A few years ago, women opted to pierce their ears merely so that they could wear a broad range of jewelry. Nevertheless, things are very much different today. There are increased numbers of both male and female individuals who choose to pierce other parts of their bodies including the nose, tongue, eyebrow, navel as well as the genitals. Research indicates that more than 20% of all piercings on the body happen at the piercing site after the process.
Here are a few tips to help you avoid this from occurring to you when getting your piercing.
1. Be aware of the risk infection
Before you go to pierce any part of your body, it is wise to know your risk of infection. If you have an open wound or infection, it is definitely not a good idea to get a piercing at that time. Your risk of infection will be higher at that time thus; it would do you good to wait until you are completely healed.
2. Go to a professional
Many people nowadays are crazy about Do It Yourself DIY tasks. While getting a piercing gun to pierce your ears sounds easy, it is actually a little more complicated. First of all the equipment has to be sterilized properly then kept in a hygienic environment. It is hard to do this at home so your best bet would be to go to a credible body-piercing professional. The expert will not only have clean and safe equipment but will also know how to carry out the process safely.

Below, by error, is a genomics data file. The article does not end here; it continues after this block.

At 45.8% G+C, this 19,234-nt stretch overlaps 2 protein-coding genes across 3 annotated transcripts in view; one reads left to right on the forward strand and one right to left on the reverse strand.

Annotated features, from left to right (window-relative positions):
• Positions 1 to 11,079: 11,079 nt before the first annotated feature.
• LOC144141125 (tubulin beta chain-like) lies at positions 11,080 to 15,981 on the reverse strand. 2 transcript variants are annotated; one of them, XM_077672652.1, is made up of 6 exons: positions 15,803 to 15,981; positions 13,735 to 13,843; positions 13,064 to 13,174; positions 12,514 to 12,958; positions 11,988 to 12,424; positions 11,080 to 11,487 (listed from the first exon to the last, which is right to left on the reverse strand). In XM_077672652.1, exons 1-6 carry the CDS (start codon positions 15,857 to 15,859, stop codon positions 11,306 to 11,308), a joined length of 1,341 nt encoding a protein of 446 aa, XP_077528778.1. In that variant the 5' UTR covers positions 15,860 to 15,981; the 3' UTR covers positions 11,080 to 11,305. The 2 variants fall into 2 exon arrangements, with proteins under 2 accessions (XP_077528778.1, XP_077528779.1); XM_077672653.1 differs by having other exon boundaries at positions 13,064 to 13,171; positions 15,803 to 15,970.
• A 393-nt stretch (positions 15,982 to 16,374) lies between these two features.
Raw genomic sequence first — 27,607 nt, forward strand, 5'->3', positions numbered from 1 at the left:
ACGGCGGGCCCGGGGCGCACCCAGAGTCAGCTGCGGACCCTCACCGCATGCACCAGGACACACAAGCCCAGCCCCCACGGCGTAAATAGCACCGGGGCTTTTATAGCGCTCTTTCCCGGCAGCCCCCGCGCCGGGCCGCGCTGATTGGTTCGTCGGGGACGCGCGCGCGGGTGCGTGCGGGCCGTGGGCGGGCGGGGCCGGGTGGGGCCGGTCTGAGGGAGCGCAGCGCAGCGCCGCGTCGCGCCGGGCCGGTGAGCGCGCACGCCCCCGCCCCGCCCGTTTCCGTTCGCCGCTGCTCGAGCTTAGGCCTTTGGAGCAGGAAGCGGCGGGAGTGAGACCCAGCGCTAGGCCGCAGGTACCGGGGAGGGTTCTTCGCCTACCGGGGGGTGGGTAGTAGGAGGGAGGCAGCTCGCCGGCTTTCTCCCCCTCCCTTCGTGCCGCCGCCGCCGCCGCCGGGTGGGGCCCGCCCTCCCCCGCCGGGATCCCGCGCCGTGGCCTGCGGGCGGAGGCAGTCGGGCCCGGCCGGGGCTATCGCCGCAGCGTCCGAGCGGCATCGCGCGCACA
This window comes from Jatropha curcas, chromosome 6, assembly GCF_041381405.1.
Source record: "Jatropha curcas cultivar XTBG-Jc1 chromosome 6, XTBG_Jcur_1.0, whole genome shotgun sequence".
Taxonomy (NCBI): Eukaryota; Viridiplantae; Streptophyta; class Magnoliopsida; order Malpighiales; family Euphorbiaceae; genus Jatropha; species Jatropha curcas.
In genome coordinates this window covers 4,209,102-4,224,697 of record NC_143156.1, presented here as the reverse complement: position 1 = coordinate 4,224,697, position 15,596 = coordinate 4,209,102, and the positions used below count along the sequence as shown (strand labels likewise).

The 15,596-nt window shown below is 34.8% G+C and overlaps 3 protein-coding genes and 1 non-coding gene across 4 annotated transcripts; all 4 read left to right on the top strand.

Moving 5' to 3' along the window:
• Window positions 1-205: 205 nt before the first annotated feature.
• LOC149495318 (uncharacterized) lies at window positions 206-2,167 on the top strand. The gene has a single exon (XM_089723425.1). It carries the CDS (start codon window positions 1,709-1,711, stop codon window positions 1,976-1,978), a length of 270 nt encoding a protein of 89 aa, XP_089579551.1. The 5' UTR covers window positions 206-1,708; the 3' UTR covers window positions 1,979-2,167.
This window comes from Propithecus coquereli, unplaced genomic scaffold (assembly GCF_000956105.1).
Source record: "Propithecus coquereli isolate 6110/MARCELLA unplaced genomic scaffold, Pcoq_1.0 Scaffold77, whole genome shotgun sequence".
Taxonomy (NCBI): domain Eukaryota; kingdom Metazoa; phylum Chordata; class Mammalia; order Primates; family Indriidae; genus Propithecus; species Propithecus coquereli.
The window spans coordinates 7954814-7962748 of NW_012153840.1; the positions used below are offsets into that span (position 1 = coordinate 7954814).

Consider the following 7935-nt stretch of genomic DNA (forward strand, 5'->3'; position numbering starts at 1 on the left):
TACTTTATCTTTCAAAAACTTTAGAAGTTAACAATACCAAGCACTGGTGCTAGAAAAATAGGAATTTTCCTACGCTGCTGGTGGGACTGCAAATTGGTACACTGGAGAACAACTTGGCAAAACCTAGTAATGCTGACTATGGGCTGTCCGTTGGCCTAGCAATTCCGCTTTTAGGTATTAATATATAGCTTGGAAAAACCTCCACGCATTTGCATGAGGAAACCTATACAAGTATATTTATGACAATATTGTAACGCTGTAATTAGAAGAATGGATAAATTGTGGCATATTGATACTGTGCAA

3. Know your body anatomy
It is very important to know your body’s anatomy before you get any piercing on your body, apart from the ears. You ought to realize that skin surface differ from one individual to another. For instance, if you have a tongue with a short frenum, it would be a bad idea to get a tongue piercing because you risk infection and you would look unattractive. On the other hand, you would look great with a navel piercing if you have a belly button with a unique ridge.
4. Provide your medical history
A credible body-piercing professional should ask for your medical history when you go to get a piercing in any part of your body. Of course, this means you should well be aware of your medical history to provide it to the expert. This history should include allergies and the medication you are taking. To minimize the risk of infection and excessive bleeding, you should avoid all aspirin and no steroidal anti-inflammatory drugs at least a week before the piercing.
5. Stick to the care guidelines
After the process of piercing, all professionals will provide some care instructions you are suppose to follow for a few weeks until you completely heal. You should follow these guidelines to the letter if you want to get well quickly. Do not be tempted to try out something else you heard someone else tried and healed quickly. Remember skin types differ so the piercing professional’s piercing instructions are specifically for your skin type.
In today’s world, body piercings have become more common than anyone ever imagined. In fact, over 50% of women and 20% of men in the US alone have one or more body piercings apart from the earlobe. People pierce their bodies for personal, artistic or cultural expression. Whatever your reason, make certain you do it safely by following the above tips.